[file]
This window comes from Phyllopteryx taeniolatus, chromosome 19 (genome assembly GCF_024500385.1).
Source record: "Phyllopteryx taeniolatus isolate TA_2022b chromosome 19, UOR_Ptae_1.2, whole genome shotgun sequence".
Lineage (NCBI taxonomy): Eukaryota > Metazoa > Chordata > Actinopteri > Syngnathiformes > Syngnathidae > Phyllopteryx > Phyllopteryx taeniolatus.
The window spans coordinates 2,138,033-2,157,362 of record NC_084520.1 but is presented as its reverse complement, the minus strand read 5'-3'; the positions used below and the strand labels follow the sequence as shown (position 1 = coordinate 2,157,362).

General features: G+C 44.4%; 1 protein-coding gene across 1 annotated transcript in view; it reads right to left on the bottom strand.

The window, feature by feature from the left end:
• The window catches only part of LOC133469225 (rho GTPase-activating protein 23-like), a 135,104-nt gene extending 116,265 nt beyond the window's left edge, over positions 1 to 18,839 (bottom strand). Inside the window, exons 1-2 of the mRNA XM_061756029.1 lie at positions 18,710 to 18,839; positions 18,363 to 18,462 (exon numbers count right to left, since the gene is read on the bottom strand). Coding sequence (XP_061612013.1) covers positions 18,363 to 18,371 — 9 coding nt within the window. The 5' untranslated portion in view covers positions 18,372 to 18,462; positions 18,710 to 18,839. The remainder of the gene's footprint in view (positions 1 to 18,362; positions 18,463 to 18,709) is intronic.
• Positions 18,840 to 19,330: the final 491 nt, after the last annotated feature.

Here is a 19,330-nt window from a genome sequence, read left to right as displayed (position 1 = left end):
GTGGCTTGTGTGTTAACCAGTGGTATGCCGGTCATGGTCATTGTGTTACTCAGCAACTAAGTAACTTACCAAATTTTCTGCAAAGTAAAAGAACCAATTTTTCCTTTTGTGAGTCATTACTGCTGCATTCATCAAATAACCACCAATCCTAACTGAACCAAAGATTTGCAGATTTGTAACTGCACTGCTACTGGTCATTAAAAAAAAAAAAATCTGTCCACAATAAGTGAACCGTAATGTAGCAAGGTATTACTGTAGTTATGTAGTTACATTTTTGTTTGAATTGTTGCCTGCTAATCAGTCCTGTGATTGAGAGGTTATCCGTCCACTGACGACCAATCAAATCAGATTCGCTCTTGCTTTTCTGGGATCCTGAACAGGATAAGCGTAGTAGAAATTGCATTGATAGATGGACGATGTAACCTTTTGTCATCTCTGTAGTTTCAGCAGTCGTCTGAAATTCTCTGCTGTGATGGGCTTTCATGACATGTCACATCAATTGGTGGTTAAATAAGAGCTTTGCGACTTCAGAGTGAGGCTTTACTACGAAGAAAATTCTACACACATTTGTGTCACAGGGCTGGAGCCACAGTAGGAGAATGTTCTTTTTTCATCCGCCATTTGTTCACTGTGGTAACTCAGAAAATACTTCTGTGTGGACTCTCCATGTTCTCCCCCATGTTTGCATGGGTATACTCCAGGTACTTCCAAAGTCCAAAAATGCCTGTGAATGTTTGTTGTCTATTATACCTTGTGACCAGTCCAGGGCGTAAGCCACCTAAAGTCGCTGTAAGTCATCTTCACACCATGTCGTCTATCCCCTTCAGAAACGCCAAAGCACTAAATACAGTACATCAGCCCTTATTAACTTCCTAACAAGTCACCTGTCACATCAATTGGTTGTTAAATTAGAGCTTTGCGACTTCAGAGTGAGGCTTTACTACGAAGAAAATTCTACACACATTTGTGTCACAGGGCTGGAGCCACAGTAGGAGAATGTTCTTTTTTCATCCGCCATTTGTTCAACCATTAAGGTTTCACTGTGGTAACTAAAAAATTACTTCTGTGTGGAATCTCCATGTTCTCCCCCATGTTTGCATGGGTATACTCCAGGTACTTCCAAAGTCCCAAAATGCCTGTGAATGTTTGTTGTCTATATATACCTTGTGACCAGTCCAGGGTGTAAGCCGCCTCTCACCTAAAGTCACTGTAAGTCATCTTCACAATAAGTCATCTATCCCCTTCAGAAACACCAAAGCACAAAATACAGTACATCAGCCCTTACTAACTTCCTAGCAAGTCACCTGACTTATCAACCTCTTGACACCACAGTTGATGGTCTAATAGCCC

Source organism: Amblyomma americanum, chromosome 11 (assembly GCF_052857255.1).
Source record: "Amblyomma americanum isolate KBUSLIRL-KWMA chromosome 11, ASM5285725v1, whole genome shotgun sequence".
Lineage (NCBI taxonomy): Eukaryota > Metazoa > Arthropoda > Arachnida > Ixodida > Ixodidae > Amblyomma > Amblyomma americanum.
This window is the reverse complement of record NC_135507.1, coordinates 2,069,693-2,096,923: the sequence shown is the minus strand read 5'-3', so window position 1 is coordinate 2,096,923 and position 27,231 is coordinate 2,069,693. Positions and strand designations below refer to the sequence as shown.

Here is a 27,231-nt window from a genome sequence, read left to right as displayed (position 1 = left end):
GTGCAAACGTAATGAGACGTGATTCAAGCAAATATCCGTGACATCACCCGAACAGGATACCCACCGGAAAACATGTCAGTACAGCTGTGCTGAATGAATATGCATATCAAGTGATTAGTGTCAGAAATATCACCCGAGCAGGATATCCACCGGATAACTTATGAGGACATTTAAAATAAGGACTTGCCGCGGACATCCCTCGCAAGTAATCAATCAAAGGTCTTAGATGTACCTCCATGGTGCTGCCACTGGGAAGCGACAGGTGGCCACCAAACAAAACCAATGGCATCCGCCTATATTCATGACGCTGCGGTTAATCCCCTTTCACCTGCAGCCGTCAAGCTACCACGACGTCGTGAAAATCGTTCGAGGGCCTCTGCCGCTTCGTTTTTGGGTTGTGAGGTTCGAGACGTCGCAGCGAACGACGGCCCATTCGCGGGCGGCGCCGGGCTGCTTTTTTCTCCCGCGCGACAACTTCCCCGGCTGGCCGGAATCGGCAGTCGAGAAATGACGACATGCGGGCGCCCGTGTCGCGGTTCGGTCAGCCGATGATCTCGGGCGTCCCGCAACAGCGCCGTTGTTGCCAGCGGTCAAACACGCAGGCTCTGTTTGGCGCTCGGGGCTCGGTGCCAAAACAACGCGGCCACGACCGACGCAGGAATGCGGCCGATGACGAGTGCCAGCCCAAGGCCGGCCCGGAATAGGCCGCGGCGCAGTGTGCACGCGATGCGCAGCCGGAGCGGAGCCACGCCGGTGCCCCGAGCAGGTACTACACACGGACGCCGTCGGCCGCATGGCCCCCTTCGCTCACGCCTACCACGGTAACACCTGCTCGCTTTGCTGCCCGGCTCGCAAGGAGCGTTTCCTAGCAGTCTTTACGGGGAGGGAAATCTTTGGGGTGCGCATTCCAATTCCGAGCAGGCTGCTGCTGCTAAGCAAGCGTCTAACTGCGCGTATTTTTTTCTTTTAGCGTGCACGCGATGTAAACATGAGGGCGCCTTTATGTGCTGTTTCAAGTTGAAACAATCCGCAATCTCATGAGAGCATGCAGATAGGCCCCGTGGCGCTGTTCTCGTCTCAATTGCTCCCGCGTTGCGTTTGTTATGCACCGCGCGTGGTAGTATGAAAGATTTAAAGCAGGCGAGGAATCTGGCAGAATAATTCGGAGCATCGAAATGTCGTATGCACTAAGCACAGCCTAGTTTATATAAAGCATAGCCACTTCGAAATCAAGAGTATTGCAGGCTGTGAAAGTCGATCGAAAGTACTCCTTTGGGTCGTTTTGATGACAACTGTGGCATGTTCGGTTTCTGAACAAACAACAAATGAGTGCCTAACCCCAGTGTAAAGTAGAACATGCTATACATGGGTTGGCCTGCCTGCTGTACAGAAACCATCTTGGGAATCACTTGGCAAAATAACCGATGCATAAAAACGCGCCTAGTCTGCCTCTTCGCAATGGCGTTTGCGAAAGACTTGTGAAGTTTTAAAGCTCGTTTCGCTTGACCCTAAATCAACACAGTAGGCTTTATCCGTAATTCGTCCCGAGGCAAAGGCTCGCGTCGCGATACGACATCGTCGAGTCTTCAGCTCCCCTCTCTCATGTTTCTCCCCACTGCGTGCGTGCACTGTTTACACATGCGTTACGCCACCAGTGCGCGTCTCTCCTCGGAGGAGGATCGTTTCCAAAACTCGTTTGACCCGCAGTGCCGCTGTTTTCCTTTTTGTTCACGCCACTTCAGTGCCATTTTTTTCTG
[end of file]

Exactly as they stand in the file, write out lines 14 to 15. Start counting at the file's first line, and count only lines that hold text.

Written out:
This window is the reverse complement of record NC_135507.1, coordinates 2,069,693-2,096,923: the sequence shown is the minus strand read 5'-3', so window position 1 is coordinate 2,096,923 and position 27,231 is coordinate 2,069,693. Positions and strand designations below refer to the sequence as shown.

Here is a 27,231-nt window from a genome sequence, read left to right as displayed (position 1 = left end):